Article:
How Is Peak Load Staffing

The majority of non EMS/Fire related people believe that the EMS and Fire calls are sporadic. In reality there is a predictable trend where the call volumes are higher and lower. There are 3 concepts that I will discuss further, first, System Status Management. SSM is simply what its name implies, the management of a EMS/Fire system’s resources before and between calls. It is the process of preparing the system for the best possible response to the next EMS or Fire call. Second, the concept is of Unit-Hour Utilization. UHU is an equation to find out what percent of the time a specific unit is being used on a specific day.
Third, Peak Load Staffing will be discussed. PLS is a pretty simple topic to understand, For instance, Industrial areas and commercial office building usually have the highest call volume during the 9am-5pm business day when residential areas have a higher call volume after 5pm, lessen at night and start again around 6am the next day. The concept of PLS is to have more resources in the higher call volume times and areas. I work as a Paramedic for the Medical Express Ambulance Service (Medex) where both SSM and PLS are used. First, the concept of System Status Management.
Our 2 most northern posts at Medex are Swedish Covenant Hospital (northeastern chicago) and Resurrection Medical Center (northwest chicago). The dispatchers attempt to keep 2 ALS and 3 BLS ambulances around the hospital. However if all of our ambulances out of Swedish Cov. Hospital get dispatched, Our dispatchers will move a few ambulances from Resurrection over to Swedish Cov. to cover the area and decrease overall response times. There have been times where we have not been relocated to either hospital and had to travel more than 30-45 minutes lights and sirens to get to a patient.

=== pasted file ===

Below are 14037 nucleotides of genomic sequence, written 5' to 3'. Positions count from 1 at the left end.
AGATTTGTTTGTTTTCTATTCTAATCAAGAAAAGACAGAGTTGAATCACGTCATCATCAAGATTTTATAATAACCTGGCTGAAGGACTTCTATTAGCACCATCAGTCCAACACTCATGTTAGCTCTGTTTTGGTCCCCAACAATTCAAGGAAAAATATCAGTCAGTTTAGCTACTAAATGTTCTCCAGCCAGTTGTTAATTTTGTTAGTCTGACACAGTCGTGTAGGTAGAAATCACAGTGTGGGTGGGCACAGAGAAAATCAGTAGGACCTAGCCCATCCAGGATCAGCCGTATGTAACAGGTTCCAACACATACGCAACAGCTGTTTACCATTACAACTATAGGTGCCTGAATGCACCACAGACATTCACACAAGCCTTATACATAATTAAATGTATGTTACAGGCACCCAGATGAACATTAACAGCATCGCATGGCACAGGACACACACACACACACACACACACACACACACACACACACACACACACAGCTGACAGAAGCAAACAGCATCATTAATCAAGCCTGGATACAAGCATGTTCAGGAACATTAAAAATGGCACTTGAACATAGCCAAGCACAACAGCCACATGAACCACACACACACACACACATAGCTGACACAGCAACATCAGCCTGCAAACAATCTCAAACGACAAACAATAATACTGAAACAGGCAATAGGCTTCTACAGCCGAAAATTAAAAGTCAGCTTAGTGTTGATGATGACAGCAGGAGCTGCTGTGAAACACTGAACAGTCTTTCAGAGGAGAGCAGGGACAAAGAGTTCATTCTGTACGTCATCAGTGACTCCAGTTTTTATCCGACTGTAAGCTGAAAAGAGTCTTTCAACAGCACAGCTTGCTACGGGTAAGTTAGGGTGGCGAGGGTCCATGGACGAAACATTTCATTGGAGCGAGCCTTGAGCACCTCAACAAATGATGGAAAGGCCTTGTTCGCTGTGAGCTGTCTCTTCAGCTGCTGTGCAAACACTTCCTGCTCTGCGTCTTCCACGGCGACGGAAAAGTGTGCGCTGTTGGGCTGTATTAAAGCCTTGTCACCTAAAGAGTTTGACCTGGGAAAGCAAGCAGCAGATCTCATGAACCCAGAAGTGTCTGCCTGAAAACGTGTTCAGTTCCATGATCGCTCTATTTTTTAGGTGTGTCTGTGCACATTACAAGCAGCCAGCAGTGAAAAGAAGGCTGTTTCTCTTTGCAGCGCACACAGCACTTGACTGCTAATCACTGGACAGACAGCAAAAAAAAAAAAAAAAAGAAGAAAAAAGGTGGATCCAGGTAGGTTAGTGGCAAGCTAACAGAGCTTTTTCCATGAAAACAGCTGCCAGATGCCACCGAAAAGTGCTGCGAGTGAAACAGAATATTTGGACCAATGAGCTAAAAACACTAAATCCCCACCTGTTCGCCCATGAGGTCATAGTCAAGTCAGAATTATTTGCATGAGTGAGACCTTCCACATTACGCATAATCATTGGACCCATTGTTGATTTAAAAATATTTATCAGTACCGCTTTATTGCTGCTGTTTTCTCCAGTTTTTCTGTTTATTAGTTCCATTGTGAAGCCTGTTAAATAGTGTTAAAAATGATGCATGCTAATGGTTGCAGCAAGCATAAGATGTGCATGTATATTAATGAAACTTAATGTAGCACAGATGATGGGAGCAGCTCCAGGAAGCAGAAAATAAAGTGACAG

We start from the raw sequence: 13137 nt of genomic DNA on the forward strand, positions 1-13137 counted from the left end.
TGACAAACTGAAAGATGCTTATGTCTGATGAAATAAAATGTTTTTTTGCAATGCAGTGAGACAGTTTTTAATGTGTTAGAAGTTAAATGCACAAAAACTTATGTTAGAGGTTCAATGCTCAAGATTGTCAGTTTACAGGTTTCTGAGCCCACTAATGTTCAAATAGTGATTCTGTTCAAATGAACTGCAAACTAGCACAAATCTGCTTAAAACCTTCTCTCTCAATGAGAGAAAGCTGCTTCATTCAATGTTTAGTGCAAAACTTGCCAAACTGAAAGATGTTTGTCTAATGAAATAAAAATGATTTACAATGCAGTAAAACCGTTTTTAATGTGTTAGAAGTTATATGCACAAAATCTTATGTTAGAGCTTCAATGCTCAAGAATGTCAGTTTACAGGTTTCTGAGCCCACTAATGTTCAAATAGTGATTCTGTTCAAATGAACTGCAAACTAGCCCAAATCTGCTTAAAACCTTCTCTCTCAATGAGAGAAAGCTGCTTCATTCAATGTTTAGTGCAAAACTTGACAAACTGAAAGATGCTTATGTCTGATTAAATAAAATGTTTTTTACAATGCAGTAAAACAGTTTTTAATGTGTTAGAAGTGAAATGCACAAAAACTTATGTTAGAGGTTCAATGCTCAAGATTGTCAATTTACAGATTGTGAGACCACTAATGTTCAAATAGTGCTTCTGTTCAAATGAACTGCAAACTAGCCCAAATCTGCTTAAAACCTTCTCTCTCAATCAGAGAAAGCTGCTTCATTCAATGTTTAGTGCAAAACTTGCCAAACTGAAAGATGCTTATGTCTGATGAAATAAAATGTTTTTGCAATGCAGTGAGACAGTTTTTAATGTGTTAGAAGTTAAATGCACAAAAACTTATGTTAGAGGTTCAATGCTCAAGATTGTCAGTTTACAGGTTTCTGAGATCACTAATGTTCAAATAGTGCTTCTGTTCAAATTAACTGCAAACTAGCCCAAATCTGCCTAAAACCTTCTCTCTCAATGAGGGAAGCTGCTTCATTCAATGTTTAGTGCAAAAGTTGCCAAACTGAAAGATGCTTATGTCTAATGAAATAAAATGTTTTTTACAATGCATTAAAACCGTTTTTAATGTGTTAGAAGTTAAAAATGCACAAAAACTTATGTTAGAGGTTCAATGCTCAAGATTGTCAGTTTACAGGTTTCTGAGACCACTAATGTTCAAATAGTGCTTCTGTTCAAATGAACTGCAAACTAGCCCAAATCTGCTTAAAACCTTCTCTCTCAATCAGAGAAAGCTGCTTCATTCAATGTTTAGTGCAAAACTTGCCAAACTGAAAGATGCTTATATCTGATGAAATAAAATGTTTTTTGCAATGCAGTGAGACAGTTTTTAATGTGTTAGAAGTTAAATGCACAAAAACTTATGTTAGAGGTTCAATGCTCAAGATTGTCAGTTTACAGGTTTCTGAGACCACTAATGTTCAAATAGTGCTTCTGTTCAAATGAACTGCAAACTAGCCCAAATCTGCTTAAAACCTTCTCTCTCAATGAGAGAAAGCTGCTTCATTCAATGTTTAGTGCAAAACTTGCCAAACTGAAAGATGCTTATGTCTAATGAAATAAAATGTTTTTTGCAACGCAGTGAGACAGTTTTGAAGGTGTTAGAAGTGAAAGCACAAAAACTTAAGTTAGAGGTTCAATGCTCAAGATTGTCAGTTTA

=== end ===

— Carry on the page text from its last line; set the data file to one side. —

If SSM had been implemented appropriately, that response time could have been greatly decreased. “UHU, or unit hour utilization, itself is fairly straightforward. It’s calculated by dividing the number of transports by the number of “unit hours,” with one unit hour defined as a fully equipped and staffed vehicle in your EMS system. If your system has 10 ambulances around the clock, there are 240 unit hours in a 24-hour period. If those 10 ambulances do 120 transports in 24 hours, you would calculate your system’s UHU as follows:120 transports/240 unit hours = . 5 UHU” (http://www. ems1. om/ems-management/articles/1365144-How-to-explain-UHU-from- UFOs-to-your-city-manager/) Back to personal experience at Medex for the implementation of PLS. On average, our Medical calls on the week days are nearly double that of which we get on the weekend. In addition, the number of calls during the day is cut in half at night. On average, I run 6 medical calls per 12 hour shift on a week day, 3 at night and 3 on the weekend. If you look at those numbers, if you were to staff the same amount of ALS and BLS ambulances on the weekend or at night as you did during the day, the UHU ratio would be extremely low.